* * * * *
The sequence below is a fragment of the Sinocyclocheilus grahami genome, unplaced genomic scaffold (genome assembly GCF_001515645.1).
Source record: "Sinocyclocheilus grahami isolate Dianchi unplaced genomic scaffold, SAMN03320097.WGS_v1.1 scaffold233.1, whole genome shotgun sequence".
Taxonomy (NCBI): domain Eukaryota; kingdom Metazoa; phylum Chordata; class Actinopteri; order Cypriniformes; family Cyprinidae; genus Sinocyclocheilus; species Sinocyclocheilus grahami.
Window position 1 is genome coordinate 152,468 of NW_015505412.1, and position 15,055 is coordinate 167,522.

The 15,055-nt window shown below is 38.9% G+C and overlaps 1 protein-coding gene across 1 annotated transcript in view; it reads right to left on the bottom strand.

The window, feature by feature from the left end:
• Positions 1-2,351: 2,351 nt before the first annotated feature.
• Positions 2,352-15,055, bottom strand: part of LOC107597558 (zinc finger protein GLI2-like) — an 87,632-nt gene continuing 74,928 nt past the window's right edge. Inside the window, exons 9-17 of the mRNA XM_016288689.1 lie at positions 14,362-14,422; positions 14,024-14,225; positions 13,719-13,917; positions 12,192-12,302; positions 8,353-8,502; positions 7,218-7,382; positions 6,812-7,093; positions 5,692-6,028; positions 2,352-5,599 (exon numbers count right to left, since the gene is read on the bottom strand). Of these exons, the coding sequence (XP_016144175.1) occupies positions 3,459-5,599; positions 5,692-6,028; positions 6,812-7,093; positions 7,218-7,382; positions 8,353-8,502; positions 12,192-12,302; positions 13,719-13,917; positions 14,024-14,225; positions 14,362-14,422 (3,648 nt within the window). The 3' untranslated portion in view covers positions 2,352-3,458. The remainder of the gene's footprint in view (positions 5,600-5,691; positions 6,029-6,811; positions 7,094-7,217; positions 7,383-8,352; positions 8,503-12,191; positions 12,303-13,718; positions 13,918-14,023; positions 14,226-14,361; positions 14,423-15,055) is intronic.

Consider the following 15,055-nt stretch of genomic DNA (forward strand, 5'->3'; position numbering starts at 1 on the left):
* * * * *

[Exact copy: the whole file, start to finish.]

The sequence below is a fragment of the Sinocyclocheilus grahami genome, unplaced genomic scaffold (genome assembly GCF_001515645.1).
Source record: "Sinocyclocheilus grahami isolate Dianchi unplaced genomic scaffold, SAMN03320097.WGS_v1.1 scaffold233.1, whole genome shotgun sequence".
Taxonomy (NCBI): domain Eukaryota; kingdom Metazoa; phylum Chordata; class Actinopteri; order Cypriniformes; family Cyprinidae; genus Sinocyclocheilus; species Sinocyclocheilus grahami.
Window position 1 is genome coordinate 152,468 of NW_015505412.1, and position 15,055 is coordinate 167,522.

The 15,055-nt window shown below is 38.9% G+C and overlaps 1 protein-coding gene across 1 annotated transcript in view; it reads right to left on the bottom strand.

The window, feature by feature from the left end:
• Positions 1-2,351: 2,351 nt before the first annotated feature.
• Positions 2,352-15,055, bottom strand: part of LOC107597558 (zinc finger protein GLI2-like) — an 87,632-nt gene continuing 74,928 nt past the window's right edge. Inside the window, exons 9-17 of the mRNA XM_016288689.1 lie at positions 14,362-14,422; positions 14,024-14,225; positions 13,719-13,917; positions 12,192-12,302; positions 8,353-8,502; positions 7,218-7,382; positions 6,812-7,093; positions 5,692-6,028; positions 2,352-5,599 (exon numbers count right to left, since the gene is read on the bottom strand). Of these exons, the coding sequence (XP_016144175.1) occupies positions 3,459-5,599; positions 5,692-6,028; positions 6,812-7,093; positions 7,218-7,382; positions 8,353-8,502; positions 12,192-12,302; positions 13,719-13,917; positions 14,024-14,225; positions 14,362-14,422 (3,648 nt within the window). The 3' untranslated portion in view covers positions 2,352-3,458. The remainder of the gene's footprint in view (positions 5,600-5,691; positions 6,029-6,811; positions 7,094-7,217; positions 7,383-8,352; positions 8,503-12,191; positions 12,303-13,718; positions 13,918-14,023; positions 14,226-14,361; positions 14,423-15,055) is intronic.

Consider the following 15,055-nt stretch of genomic DNA (forward strand, 5'->3'; position numbering starts at 1 on the left):